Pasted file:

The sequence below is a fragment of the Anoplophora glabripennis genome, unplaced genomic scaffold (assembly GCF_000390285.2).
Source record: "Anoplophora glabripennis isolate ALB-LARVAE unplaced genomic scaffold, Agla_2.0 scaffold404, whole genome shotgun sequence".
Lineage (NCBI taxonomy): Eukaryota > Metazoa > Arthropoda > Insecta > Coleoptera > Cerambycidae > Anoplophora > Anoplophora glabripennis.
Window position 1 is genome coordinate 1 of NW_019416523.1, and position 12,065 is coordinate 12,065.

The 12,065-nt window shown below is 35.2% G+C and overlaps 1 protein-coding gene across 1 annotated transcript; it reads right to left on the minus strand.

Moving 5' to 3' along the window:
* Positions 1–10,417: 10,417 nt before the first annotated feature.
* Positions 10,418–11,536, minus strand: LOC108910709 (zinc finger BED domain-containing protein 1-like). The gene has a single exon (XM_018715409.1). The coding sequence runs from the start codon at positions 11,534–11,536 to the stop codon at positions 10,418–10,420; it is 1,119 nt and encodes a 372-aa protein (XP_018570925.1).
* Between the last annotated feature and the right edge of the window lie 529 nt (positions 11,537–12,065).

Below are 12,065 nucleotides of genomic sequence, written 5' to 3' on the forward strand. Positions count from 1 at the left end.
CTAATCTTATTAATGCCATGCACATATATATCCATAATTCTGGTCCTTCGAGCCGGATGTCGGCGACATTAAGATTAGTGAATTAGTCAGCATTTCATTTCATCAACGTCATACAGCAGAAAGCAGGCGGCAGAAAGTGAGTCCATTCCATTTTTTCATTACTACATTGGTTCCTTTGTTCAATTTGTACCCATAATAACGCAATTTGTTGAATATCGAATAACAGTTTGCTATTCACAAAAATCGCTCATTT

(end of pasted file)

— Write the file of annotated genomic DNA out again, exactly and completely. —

The sequence below is a fragment of the Anoplophora glabripennis genome, unplaced genomic scaffold (assembly GCF_000390285.2).
Source record: "Anoplophora glabripennis isolate ALB-LARVAE unplaced genomic scaffold, Agla_2.0 scaffold404, whole genome shotgun sequence".
Lineage (NCBI taxonomy): Eukaryota > Metazoa > Arthropoda > Insecta > Coleoptera > Cerambycidae > Anoplophora > Anoplophora glabripennis.
Window position 1 is genome coordinate 1 of NW_019416523.1, and position 12,065 is coordinate 12,065.

The 12,065-nt window shown below is 35.2% G+C and overlaps 1 protein-coding gene across 1 annotated transcript; it reads right to left on the minus strand.

Moving 5' to 3' along the window:
* Positions 1–10,417: 10,417 nt before the first annotated feature.
* Positions 10,418–11,536, minus strand: LOC108910709 (zinc finger BED domain-containing protein 1-like). The gene has a single exon (XM_018715409.1). The coding sequence runs from the start codon at positions 11,534–11,536 to the stop codon at positions 10,418–10,420; it is 1,119 nt and encodes a 372-aa protein (XP_018570925.1).
* Between the last annotated feature and the right edge of the window lie 529 nt (positions 11,537–12,065).

Below are 12,065 nucleotides of genomic sequence, written 5' to 3' on the forward strand. Positions count from 1 at the left end.
CTAATCTTATTAATGCCATGCACATATATATCCATAATTCTGGTCCTTCGAGCCGGATGTCGGCGACATTAAGATTAGTGAATTAGTCAGCATTTCATTTCATCAACGTCATACAGCAGAAAGCAGGCGGCAGAAAGTGAGTCCATTCCATTTTTTCATTACTACATTGGTTCCTTTGTTCAATTTGTACCCATAATAACGCAATTTGTTGAATATCGAATAACAGTTTGCTATTCACAAAAATCGCTCATTT